Volume: A 3' X 3' pile is necessary to create enough volume for the pile to create heat and to hold adequate temperature. Piles larger than 5' X 5' cannot be aerated properly.

Surface Area: Smaller particle size increases the surface area for microorganisms to work on. Chopping or shredding helps, as it reduces the particle size.

Carbon/Nitrogen Ratio: It is important to keep this ratio properly balanced. Scientists have determined that a good ratio of carbon to nitrogen in a compost pile is about 25-30 parts carbon to one part nitrogen. A high-carbon content pile will be very slow to decompose, whereas a high-nitrogen content pile will release excess smelly ammonia gas. Leaves and straw are good carbon makers; grass clippings and kitchen scraps are good nitrogen makers. 

Something you should not do: Never add fats, oils, protein scraps, dairy products, human or pet manure, colored newspaper, plastic materials, coal or charcoal ashes, or diseased plants. A good rule of thumb to remember..."when in doubt, throw it out".

Proper layering is important. The first layer should be of larger stalk-like materials (corn stalks, small twigs, etc.) to produce proper aeration at the bottom. The next layer should be 3-6" thick of dried organic matter or leaves (carbon matter). The next layer should be a thinner layer of kitchen vegetable scraps, grass clippings, or garden plant materials (nitrogen matter). The fourth and final layer should be about one inch of soil to add microbes. Once this is in place, give the pile a good sprinkle of water to get the process going.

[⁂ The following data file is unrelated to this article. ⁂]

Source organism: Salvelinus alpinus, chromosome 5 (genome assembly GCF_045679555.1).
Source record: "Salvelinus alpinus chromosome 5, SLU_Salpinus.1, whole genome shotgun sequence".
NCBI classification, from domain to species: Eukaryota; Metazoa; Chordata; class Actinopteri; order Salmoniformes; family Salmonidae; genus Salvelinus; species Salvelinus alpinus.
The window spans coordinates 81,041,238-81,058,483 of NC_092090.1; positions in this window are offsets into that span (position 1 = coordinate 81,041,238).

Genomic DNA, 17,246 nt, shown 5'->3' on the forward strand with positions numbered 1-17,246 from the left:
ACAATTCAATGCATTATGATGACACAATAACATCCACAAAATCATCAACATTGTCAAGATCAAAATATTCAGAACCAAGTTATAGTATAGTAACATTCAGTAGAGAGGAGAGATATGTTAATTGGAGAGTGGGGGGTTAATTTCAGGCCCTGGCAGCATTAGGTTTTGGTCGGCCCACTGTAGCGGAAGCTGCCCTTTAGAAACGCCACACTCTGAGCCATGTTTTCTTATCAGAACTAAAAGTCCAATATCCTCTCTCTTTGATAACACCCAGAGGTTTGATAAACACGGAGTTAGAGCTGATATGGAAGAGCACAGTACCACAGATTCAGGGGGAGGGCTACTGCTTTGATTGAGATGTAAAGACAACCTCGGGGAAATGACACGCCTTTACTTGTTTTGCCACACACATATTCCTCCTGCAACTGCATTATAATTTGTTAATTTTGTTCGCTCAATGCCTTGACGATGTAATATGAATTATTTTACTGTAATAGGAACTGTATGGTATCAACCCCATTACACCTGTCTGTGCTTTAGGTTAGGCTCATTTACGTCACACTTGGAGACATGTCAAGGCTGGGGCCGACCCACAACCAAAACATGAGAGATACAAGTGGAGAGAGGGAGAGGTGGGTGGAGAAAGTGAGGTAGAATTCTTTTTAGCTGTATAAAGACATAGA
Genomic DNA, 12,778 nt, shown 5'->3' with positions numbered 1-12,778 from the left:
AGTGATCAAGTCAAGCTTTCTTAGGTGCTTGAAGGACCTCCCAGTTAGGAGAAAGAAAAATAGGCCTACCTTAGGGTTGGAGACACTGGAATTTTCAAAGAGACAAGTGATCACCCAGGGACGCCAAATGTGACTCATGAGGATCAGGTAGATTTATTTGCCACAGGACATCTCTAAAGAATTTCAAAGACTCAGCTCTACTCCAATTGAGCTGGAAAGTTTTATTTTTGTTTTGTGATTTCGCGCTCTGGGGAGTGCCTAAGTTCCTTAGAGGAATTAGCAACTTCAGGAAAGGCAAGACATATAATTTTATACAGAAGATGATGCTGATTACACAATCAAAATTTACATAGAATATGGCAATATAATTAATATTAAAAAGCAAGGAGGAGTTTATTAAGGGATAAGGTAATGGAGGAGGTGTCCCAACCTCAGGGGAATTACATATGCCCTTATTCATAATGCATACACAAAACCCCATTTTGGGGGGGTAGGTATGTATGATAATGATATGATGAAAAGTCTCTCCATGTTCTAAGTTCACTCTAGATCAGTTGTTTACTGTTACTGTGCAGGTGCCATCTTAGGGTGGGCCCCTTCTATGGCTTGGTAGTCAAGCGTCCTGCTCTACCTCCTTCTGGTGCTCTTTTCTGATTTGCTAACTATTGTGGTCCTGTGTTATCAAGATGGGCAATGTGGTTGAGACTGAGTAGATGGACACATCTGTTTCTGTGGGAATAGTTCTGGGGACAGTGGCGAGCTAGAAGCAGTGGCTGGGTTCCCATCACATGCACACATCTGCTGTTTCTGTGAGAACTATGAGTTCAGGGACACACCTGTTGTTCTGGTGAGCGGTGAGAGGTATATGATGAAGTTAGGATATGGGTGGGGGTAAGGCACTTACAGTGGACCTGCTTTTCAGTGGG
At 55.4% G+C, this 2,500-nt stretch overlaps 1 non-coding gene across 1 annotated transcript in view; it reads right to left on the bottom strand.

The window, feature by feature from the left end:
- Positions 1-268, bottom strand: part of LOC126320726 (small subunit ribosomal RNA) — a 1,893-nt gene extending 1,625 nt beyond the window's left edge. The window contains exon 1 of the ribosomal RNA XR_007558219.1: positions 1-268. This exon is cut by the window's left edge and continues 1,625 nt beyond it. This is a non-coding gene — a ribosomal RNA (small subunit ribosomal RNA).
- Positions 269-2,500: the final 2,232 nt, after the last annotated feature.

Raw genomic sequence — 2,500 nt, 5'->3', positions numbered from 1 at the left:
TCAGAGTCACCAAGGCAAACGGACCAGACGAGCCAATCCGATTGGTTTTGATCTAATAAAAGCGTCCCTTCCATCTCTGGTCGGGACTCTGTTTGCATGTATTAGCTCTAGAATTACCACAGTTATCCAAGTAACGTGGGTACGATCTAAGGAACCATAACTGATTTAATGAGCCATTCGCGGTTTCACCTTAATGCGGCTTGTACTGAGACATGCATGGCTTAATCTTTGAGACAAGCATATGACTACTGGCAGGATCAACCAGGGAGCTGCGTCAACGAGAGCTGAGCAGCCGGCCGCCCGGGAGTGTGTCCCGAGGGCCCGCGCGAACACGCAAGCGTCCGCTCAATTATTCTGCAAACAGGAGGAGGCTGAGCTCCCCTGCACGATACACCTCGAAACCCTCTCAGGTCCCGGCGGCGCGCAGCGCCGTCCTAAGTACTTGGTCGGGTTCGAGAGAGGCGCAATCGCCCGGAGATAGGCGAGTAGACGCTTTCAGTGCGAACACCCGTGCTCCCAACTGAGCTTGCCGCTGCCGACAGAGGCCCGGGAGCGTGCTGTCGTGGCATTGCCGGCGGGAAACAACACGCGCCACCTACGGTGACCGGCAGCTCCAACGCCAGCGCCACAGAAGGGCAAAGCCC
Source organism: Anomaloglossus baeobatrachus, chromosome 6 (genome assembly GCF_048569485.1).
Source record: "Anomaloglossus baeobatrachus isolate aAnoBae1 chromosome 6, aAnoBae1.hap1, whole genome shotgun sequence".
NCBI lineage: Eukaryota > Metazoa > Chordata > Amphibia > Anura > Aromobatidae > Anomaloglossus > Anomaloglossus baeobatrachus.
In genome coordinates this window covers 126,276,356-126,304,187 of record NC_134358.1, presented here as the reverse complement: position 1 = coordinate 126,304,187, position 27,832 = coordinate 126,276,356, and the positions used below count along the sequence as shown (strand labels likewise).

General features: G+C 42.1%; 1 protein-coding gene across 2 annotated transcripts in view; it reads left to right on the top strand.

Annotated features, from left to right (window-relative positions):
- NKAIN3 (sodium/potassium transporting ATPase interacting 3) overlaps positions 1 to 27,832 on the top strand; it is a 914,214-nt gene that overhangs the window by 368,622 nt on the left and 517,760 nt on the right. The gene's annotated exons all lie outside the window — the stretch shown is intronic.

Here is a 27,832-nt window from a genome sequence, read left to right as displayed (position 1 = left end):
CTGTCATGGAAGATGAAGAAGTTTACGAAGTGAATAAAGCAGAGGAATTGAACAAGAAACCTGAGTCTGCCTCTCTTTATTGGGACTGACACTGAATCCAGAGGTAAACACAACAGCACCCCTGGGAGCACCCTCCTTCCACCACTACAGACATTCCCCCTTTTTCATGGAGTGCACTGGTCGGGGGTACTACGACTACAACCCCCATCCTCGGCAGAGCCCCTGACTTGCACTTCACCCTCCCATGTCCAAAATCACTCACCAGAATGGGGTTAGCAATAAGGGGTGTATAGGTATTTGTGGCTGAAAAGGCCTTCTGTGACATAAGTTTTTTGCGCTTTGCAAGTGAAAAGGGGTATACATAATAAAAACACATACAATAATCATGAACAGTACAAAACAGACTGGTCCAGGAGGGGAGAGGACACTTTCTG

That's all there is, so get out there and have some fun and save some money by making your own "Black Gold".  It's easy!  Click here for more information.

Question: I have noticed some odd structures forming on the leaves of my oak trees this spring. What is causing them, and what do I need to do?

Answer: Wherever oak trees grow, they are attacked by a group of small insects called gall makers. The majority of gall makers that attack oak are wasps, but in some cases flies are responsible.

These insects cause deformities, known as galls, of various shapes, sizes, and colors on leaves, twigs, bark, flowers, buds, acorns, and even the roots of the tree. Some galls of oak are globular or dish-shaped, whereas others look like thorns or spiny balls. The size may vary from 1 mm to over 50 mm. Galls are so commonly associated with oaks that many people regard them as typical structures of the plant. Galls are specific as to the kind of oak on which they occur. For example, those that are found on a member of the black oak group do not occur on white oaks.